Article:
The next time you eat a grapefruit, treat it with added respect.

I bet you didn't know that the extract from its seeds, pulp and inner rind form a potent antimicrobial which cleans and disinfects virtually everything.

Grapefruit seed extract was discovered by the Yugoslavian scientist Dr Jacob Harish who spent much of his time developing natural alternatives to drugs.

Marketed under the brand name Citricidal, grapefruit seed extract is derived from entirely natural sources, is cost-effective, hugely versatile and has no known side-effects.

Taken internally, Citricidal should always be heavily diluted because of its sour and bitter taste.

Put a few drops in a glass of water and use it as a gargle for sore throats or as a nasal douche.

Apart from fighting bacteria, grapefruit seed extract has antifungal and antiparasitic properties.

It is a useful aid for maintaining the correct balance of intestinal flora.

For instance, if struck down with diarrhoea after a dodgy meal, take ten drops three times a day in water or juice (consult your doctor if condition persists).

The diluted liquid concentrate of grapefruit seed extract may be used topically as an antiseptic wound cleaner and to treat skin infections.

It is highly effective for nappy rash: After each change, wash baby's bottom in a solution made up with five drops of Citricidal to four ounces of water.

To get rid of warts, place one drop twice daily directly on the wart, allow it to be absorbed and cover with a plaster.

Citricidal is a big hit among travellers and campers. It is a handy veggie and fruit wash and disinfects cooking utensils, kitchen and bathroom areas.

You can use it in the rinse water to leave a protective residue on all surfaces. Sponges, mops and even toothbrushes can be kept bug-free after a good dunking in the diluted solution.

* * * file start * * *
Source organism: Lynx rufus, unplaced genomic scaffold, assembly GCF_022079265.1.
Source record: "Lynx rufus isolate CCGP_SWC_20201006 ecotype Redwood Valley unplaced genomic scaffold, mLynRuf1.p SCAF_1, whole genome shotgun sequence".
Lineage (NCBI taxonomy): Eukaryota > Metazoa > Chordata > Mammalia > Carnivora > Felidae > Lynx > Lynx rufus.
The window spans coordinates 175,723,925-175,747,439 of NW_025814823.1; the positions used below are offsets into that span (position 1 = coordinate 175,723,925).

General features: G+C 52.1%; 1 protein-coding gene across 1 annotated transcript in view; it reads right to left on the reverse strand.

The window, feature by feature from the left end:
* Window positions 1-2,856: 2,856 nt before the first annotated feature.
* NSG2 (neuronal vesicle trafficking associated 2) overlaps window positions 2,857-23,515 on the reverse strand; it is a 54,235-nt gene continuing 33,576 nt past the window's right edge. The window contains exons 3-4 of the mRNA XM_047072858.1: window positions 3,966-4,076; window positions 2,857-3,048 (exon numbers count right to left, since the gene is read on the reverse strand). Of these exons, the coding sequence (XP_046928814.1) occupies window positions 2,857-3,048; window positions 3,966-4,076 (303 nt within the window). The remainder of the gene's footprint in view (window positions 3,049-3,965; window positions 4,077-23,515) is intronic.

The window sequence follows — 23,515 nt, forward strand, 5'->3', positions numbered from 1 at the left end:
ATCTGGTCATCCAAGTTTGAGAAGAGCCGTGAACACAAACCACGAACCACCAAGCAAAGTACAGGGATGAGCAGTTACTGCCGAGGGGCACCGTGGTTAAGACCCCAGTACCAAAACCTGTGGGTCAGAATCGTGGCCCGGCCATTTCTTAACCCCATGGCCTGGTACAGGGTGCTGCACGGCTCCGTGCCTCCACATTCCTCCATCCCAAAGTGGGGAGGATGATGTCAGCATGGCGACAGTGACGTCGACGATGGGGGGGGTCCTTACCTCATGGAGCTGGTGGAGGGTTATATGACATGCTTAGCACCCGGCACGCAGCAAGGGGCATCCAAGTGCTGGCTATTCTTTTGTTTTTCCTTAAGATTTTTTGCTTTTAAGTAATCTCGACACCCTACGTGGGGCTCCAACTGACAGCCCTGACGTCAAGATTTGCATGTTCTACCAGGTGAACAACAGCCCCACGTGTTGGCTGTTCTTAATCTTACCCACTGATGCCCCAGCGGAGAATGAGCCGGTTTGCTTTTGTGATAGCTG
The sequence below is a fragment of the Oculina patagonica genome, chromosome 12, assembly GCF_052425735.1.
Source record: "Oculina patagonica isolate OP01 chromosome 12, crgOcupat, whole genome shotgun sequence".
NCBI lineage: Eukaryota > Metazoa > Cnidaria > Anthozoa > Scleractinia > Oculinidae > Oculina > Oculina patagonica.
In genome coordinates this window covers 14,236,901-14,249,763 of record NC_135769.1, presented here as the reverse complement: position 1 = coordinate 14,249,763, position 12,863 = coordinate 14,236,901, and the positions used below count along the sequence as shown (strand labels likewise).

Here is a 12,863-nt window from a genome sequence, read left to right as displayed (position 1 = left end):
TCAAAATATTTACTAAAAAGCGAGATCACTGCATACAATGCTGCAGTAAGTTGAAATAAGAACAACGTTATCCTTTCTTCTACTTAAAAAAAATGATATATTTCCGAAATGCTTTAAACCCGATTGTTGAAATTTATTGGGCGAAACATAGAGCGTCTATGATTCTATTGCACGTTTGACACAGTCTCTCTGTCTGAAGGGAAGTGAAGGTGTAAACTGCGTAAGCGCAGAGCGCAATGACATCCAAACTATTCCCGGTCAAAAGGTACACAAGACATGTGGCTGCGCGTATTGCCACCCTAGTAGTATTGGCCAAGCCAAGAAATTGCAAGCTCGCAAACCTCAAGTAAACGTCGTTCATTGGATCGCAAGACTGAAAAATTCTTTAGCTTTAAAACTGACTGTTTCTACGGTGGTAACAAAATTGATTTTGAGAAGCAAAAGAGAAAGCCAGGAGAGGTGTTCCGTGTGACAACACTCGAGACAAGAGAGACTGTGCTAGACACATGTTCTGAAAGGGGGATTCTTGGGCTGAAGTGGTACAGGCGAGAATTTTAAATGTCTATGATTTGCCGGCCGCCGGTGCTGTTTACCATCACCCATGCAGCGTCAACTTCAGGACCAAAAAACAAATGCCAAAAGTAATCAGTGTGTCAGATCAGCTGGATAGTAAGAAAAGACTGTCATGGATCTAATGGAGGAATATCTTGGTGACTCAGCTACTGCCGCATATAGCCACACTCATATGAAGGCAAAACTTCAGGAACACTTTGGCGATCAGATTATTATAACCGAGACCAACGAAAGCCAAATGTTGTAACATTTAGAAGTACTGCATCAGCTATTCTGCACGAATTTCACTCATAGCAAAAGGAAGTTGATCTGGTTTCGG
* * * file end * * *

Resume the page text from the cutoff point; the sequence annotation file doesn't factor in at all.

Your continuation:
To control mould and odours in your laundry, add 25-30 drops to the washing load.

Some US hospitals now use the extract to sanitise their wards and bedding.

Grapefruit seed extract has even wider applications. It can be used instead of chlorine as an emergency water treatment to prevent disease.

In South America it is employed as an algaecide, bactericide and fungicide in swimming-pools and jacu-zzis.

Grapefruits originated in Barbados but are now grown commercially all over the world.

Like all citrus fruit, they contain plenty of vitamin C as well as soluble fibre which helps to lower levels of blood cholesterol.

However, if you are on prescribed medication, beware. Eating grapefruit or drinking grapefruit juice can interact with the effects of the drug, making it, and potential side-effects, much more potent.

This is due to a flavonoid in the fruit called naringenin.

Grapefruit seed extract contains only minute amounts of naringenin but if on medication, consult your pharmacist before using it internally.

Citricidal is available from health food stores or call Higher Nature on 01435 882880.